In her latest film, “The Place Beyond the Pines,” Eva Mendes shirks her sexy image and gives a down-to-earth portrayal of a small-town waitress forced to choose between the father of her child, a face-tattooed stunt motorcycle driver (Ryan Gosling), and a man who can offer her substantial security (Mahershala Ali) – kind of her own “Sophie’s Choice,” as Mendes says. Though some may raise an eyebrow at her being cast in a Derek Cianfrance film, Mendes fought for the role of Romina, an important female figure in a film dominated by men and concerning legacy in America, particularly about what is passed down from parents to children. During her research, Mendes gathered up her own family and friends with children to further explore the role and added that thoughtful touch to her performance. You can read more about ‘The Pines’ in our TIFF review here, our interview with co-star Ryan Gosling here, and our interview with Derek Cianfrance here, in which the director admits to kind of falling in love with her. After watching ‘The Pines’ and reading the Q&A below, I challenge you not to fall for her.
In this recent Q&A with journalists, Mendes discussed wanting to work with independent filmmakers like Derek Cianfrance and Mike Leigh, finally being “accepted into the weird club,” great improv with Larry David, and much more.
Tell me how you got involved in this.
After I saw “Blue Valentine,” I was blown away by the performances and the film and how thought provoking it was and I thought, “Look, you get a couple great performances that could be the actors, but you get like an entire cast giving killer, authentic performances and that’s a director.” So I was like I need to meet this person. So I met with Derek and at the time, we didn’t talk about ‘Pines.’ I didn’t know there was a possible script, but it was important for me to know that someone like that, that works at that level, knows that that’s what I want to do. I’m sure that my choice, my body of work doesn’t exactly scream indie. Although if you do the calculations, I realized in this last interview I’ve done more independent films than other films. I’ve actually only done a handful of big budget films.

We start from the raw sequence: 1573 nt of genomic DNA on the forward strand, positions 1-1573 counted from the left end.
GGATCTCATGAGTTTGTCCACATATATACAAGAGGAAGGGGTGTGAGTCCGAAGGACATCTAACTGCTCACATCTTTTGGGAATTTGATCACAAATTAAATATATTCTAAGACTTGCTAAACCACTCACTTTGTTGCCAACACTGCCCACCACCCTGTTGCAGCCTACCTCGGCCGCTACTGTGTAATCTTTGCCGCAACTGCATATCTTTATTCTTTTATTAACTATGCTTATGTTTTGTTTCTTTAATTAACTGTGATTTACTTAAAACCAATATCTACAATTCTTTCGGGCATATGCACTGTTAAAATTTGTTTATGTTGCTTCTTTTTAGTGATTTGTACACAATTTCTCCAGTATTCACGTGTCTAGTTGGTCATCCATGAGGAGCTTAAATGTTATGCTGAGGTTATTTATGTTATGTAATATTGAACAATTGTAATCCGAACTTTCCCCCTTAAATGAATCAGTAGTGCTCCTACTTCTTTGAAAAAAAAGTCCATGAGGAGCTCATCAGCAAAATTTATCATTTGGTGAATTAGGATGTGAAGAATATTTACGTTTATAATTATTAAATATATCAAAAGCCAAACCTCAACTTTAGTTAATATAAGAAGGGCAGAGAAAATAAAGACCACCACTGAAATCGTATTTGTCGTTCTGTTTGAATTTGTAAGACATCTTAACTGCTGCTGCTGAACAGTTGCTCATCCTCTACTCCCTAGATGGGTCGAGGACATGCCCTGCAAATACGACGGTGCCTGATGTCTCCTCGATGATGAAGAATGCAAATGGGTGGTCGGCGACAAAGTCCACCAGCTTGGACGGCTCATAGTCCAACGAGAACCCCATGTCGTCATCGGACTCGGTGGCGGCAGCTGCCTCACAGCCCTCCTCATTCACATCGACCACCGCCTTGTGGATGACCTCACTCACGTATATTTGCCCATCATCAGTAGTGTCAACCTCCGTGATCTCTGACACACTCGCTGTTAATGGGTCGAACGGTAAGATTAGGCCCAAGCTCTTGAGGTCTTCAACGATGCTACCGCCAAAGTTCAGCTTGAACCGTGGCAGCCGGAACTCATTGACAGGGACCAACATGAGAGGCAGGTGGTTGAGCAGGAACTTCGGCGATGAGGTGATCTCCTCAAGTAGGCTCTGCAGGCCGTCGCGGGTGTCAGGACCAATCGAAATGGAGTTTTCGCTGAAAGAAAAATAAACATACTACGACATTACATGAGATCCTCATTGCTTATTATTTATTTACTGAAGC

Right, but often times like “Hitch,” they’re big enough that sometimes those are the only films people know.
Exactly. So anyhow when this came around it was like months later, maybe 8 months after I first met Derek, and I knew that I really wanted to go out for the part. Derek kind of had reservation about me and I was like, “Uh oh.” I was challenged and I thought okay. So I went to go audition for him and when I got there I looked the part. I looked totally different and I think he was impressed and he was like, “Do you want to get out of here?” It was the end of his day, he had been casting the whole day. I said, “Yeah, I actually grew up around here. Why don’t I drive you around Echo Park, Silverlake and show you where I grew up? And we can draw parallels between Romina and myself and you can see how serious I am about this.” So I think that was it. I think he really saw my education at that point and probably trusted in me and I’m so happy about that.